Peptides are short protein fragments that bind to their target material. Phage libraries contain up to 2x109 different phage types, which vary in their peptides. The search for the perfectly suited peptide for the target material can be compared to a keychain (bacteriophage library), with which the right key (peptide) is sought for the lock (target material). To locate the perfectly suited peptide for the target material lanthanum phosphate, doped with cerium and terbium (LaPO4: Ce3+, Tb3+, LAP), pure lanthanum phosphate (LAP) was mixed with one such library. Much of the contained phage could not bind to the LAP and were washed away. A small portion of the phage, however, showed an increased affinity for the LAP. These phage were then chemically separated from the material and amplified. In the subsequent stage, the amplified bacteriophage, which now all possess a higher affinity for LAP, were mixed with LAP as a phage library. By using rinsing solutions with a modified composition, the loosely bound phage were washed away. The more strongly bound phage could in turn be chemically separated and amplified, and then be used again in a total of three to five such selection rounds called biopanning. Following these selection rounds, up to sixty individual phage clones were analyzed for the genetically encoded peptide sequence. These peptides differ in their amino acid composition and are located on the phage coat. Phage clones with frequently occurring peptide motives and those with interesting amino acid compositions were amplified, and each phage was individually examined for its capacity to bind to LAP. It is in this manner that the researchers specifically identified peptides for the different fluorescent powder components. The peptides Pep1 and Pep7 were characterized as particularly good LAP binders [3,4]. In comparison to the wild-type bacteriophage, which presents no additional peptides on its coat, the peptide-expressing phage Pep1 (371x better) and Pep7 (102x better) bind with high affinity to the target material LAP (Fig. 2).
Phage, which present the peptide Pep7 on their coats, were added to a mixture of LAP and ZnS (Fig. 3, A-C) and a mixture of LAP and SiO2 (Fig. 3, D-F). After their interaction with the material mixture, bound phage were detected through fluorescent microscopy using fluorescent antibodies. It was found that the phage-coupled peptide Pep7 has little or no affinity for other materials such as ZnS or silicate, while simultaneously binding LAP with high affinity and specificity.
Developing bio-based separation processes
Working with bacteriophage is laborious, and reliable production of additional peptides on the phage coat is not always guaranteed. For this reason, all future work stages will be based on peptide use, free of their phage bodies. Such peptides are chemically synthesized or produced from bacteria with the help of the heterologous expression method. Through modification using different functional groups, the peptides can be coupled to a carrier material (Fig. 1, Stage 2). Bound to a carrier material, such peptides can be used in suitable separation processes, such as foam flotation, as specific mineral collectors. They can selectively separate the target material from the material mixture (Fig. 1, Stage 4). The carrier material-peptide complexes are then to release the bound target material again and are to be used in new separation rounds (Fig. 1, Stage 5).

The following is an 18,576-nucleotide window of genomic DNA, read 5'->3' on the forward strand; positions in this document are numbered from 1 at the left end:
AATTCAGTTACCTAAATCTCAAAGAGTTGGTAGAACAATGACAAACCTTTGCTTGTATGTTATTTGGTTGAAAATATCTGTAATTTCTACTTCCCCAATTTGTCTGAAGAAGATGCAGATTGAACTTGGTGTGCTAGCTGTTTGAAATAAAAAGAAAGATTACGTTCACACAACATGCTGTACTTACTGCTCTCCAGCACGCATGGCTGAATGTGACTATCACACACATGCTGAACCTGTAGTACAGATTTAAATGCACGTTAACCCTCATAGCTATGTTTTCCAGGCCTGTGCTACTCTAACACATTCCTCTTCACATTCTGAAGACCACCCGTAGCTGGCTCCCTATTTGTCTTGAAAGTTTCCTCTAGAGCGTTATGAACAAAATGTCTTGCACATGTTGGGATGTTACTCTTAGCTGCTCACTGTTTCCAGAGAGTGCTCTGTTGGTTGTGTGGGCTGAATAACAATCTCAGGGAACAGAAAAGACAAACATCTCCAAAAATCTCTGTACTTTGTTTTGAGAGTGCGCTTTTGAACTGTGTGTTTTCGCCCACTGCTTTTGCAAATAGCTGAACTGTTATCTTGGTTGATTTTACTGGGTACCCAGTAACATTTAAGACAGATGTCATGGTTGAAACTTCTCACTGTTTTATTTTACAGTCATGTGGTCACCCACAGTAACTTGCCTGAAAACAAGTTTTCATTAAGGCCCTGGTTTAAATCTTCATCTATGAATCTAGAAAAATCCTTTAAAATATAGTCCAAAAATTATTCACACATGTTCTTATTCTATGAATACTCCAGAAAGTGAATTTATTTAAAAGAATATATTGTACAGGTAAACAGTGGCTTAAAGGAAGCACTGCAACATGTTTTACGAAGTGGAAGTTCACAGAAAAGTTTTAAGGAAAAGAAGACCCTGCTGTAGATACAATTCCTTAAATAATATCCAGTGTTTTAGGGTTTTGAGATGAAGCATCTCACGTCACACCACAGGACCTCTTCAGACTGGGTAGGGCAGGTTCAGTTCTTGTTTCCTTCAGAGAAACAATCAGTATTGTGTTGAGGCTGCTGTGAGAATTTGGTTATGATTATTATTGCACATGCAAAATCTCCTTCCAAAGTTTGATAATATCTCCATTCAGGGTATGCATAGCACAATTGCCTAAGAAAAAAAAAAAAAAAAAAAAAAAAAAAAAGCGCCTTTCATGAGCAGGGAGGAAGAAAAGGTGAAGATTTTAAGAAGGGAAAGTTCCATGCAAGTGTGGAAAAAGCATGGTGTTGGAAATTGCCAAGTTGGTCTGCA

The price of the peptides and carriers as well as the selectivity of the method ultimately determine the economic efficiency. Producing peptides in small quantities is very expensive. If, however, they are produced on a scale of tons, then these processes are certainly competitive with existing mineral processing methods. Furthermore, suitable biotechnological production methods can help in reducing prices.
The identification of phage-bound peptides, which specifically bind to the fluorescent powder LAP, but hardly to other materials in the fluorescent powder, showed that the idea of selective separation of minerals by peptides is in principle feasible. Using the phage surface display method also for other economically interesting materials is the focus of future work. The planned separation processes must simultaneously be developed and optimized.
This project was supported by a Marie Curie International Outgoing Fellowship, part of the EU 7th Framework Programme for Research and Technological Development.
Franziska L. Lederer
Helmholtz-Zentrum Dresden-Rossendorf, Helmholtz Institute Freiberg for Resource Technology